Over the years, the Antalya Film Festival, now in it 53rd edition, has successfully ridden any waves generated by Turkey’s political turbulence. Still, staging the event, which runs Oct. 16-23, just three months after an attempted coup had no precedence.

What happened July 15 in Turkey “was a really, really weird situation,” says the fest’s artistic director Elif Dagdeviren, “and it was all very traumatic for all of us.”
Antalya is not the country’s first big film event to take place after the failed coup attempt.

It follows the Adana Film Festival held in Turkey’s southeastern city of Adana in September. This year, due to the country’s security concerns, few foreign guests attended Adana, though the fest drew a large local crowd. And earlier this year, the Istanbul Film Festival took place one week after a March suicide bombing in the city’s central Beyoglu district. That festival saw copious cancellations of international attendees and also suffered diminished local audience attendance.

As the Turkish film and TV industry do its best to normalize and move on, Antalya has, significantly, managed to get some traction in terms of planned international guest presence.

The intrepid French actor Gerard Depardieu is expected to be on hand for an onstage conversation to promote his new film “Tour de France,” an odd-couple road movie in which the Gallic superstar plays an old racist traveling with a young French-Arab rapper named Far’Hook.

British director Hugh Hudson (“Chariots of Fire”) will preside over the international competition jury. Turkish film director, producer, and screenwriter Semih Kaplanoglu, who won the Berlin Golden Bear in 2010 with “Honey,” is president of the national competition jury.

International execs expected to make the trek to Antalya’s new Film Talent Marketing Rounds featuring Turkish film projects, either in pre-production or post-production stages, include prominent France-based Croatian producer Cedomir Kolar; Seattle Film Festival programming director Justine Barda; La Rochelle Film Festival’s Arnaud Dumatin; Russian producer Evgenia Tirdatova; and entertainment lawyer/dealmaker Arnold P. Peter, head of Beverly Hills-based Peter Law Group.

Kolar is a co-producer of Turkish writer-director Mehmet Can Mertoglu’s impressive debut “Album,” about a couple who, worried about Turkish society’s stigma surrounding infertility, conceal an adoption by staging a fake pregnancy with a phony photo album.  “Album,” which made a splash when it premiered in the Cannes Critics’ Week in May, is playing in Antalya’s national competition section alongside several other standout titles.

Turkish cinema this year has been on a roll on the festival circuit, its momentum unimpeded so far by the country’s political pandemonium.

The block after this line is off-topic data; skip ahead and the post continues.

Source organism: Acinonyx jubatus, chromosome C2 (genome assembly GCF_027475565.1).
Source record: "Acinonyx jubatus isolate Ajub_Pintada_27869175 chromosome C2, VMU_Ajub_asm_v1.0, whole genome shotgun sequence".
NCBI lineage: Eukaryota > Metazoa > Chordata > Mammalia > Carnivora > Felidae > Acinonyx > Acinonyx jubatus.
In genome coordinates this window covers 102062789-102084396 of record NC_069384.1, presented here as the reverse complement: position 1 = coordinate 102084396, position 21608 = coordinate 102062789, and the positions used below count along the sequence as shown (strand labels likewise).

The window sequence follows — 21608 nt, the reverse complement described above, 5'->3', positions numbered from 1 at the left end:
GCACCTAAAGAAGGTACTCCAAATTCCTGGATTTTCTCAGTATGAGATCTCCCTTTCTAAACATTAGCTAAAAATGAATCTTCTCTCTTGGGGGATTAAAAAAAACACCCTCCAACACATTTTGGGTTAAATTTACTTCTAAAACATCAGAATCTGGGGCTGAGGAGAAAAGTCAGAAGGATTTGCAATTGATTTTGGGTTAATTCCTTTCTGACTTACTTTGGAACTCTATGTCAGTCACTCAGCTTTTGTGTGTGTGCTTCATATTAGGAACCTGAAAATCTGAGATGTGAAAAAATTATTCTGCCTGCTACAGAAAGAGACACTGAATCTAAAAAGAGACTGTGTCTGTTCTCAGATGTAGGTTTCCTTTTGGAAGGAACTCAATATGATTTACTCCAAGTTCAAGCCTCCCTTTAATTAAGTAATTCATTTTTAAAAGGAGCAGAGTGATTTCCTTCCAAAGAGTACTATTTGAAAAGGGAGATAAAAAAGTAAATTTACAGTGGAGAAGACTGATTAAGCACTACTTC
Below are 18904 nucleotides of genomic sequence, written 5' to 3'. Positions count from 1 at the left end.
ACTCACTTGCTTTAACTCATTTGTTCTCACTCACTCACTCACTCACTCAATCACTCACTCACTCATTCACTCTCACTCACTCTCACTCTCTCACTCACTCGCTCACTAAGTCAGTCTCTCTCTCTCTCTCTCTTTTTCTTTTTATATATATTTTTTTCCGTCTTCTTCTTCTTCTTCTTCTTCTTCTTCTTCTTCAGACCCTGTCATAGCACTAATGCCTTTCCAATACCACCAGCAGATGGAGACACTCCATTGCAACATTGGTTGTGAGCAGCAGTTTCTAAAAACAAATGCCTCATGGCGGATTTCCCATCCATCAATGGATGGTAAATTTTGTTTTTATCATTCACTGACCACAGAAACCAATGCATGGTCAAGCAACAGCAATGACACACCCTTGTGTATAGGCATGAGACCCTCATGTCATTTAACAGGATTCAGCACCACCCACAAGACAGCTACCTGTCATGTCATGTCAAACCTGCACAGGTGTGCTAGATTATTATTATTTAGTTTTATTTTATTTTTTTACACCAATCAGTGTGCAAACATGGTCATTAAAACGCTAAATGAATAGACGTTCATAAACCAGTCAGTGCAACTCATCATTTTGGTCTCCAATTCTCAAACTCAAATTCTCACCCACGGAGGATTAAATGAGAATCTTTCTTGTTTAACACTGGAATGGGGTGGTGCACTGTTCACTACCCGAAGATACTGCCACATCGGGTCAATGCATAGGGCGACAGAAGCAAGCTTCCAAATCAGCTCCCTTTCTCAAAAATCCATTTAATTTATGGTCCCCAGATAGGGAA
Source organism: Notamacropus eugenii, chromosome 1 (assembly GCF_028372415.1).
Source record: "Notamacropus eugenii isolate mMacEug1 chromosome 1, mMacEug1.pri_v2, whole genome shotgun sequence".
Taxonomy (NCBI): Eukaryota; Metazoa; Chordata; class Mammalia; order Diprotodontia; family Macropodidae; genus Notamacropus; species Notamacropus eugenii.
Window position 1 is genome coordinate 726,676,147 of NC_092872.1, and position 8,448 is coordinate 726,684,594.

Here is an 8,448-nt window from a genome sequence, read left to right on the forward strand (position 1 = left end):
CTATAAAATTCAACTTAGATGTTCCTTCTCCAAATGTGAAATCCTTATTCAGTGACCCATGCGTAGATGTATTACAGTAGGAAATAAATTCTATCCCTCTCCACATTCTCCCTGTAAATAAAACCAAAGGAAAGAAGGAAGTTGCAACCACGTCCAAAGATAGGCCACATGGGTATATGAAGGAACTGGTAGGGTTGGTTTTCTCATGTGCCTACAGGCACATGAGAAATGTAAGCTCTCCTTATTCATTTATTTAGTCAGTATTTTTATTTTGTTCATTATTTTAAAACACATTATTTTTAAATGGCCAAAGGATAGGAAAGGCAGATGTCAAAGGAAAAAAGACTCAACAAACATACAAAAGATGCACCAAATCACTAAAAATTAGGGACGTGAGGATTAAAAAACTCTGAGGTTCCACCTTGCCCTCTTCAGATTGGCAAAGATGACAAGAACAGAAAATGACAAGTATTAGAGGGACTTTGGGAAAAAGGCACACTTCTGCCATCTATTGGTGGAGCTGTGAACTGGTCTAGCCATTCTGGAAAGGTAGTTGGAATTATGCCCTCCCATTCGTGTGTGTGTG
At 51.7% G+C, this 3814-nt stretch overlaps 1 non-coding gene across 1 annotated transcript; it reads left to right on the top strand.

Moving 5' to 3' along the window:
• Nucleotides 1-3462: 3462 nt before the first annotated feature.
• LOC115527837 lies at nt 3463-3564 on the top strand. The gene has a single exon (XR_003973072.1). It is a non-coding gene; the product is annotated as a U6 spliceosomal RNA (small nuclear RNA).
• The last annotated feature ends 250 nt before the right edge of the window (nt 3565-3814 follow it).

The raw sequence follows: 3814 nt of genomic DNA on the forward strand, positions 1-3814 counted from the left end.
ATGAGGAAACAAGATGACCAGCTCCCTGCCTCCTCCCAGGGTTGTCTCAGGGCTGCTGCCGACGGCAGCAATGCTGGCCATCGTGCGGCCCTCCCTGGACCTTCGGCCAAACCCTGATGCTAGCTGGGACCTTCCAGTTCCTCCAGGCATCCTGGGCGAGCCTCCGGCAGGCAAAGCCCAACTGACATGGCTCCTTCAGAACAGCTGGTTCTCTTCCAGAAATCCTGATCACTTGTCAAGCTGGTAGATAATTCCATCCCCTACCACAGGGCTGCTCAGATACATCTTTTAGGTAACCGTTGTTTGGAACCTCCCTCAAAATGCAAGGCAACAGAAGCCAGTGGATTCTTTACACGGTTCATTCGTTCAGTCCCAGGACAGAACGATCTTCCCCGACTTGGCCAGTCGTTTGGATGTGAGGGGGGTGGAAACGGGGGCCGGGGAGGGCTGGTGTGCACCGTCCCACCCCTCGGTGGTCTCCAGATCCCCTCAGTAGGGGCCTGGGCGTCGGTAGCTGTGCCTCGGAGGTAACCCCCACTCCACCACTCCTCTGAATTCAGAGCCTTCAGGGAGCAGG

But there are concerns that going forward the political climate will take its toll on the film and TV industries, which are thriving largely thanks to Turkey’s economic boom, which has also been affected by the turbulence.

Meanwhile, Antalya will tackle two themes close to home in sidebars. One, People of Nowhere, will focus on the issue of immigration. Turkey is now hosting more than 3 million refugees, mostly from Syria. The other sidebar, titled the Sun’s Eclipse, “will show what happens to people’s lives after a coup,” says Dagdeviren. Titles in this section include Chilean director Pablo Larrain’s “Post Mortem,” which dissects Chile’s social trauma; “Garage Olimpo,” by Italian director Marco Bechis, about the military regime in Argentina; and John Boorman’s “Beyond Rangoon,” set during the uprisings against Malaysia’s military regime.

What will instead happen to Turkish cinema amid President Recep Tayyip Erdogan’s current crackdown on those intellectuals whom he perceives as enemies remains to be seen.

“The coup attempt is very recent, so of course all of the titles submitted for the competition [this year] had been shot beforehand,” says Dagdeviren. “The films that reflect the [country’s] current climate will be coming next year.”

It will take a year or so to really gauge the effects of July’s attempted coup in Turkey on indie filmmakers and producers in the country.

The Turkish movies in circulation don’t reflect the current climate. After the July 15 coup attempt some productions were postponed. And some government funding for film and film-related activities was pulled, due to the ensuing mayhem.

“But these are isolated cases,” says Emre Basak, co-director of Festival on Wheels, which promotes Turkish films.

Government support for local film productions is at a standstill, with the next funding session not expected before 2017. Co-productions could also be affected by the turbulence, though Turkey remains a member of the European co-production fund Eurimages.

Meanwhile, “Turkey is getting more and more conservative. That is the reality,” says a film executive who asked not to be named. “Art-wise the country is still alive, but things are getting tougher and tougher each day; we will see the results more clearly [soon].”

One Turkish director who seems undeterred is auteur Nuri Bilge Ceylan, who will start shooting his next project soon.

Also hanging in the balance are foreign shoots in Turkey that in recent years lured Russell Crowe’s directorial debut “The Water Diviner” and James Bond pic “Skyfall,” among other international productions.

The big concern in is whether the government will try to impose creative constraints on films.

“My personal view is that there is censorship,” says Basak. “It’s not very obvious, it’s not explicit, and it does not affect film festivals. The organizers pick the films there; so you can always send films to festivals, which are truly independent.”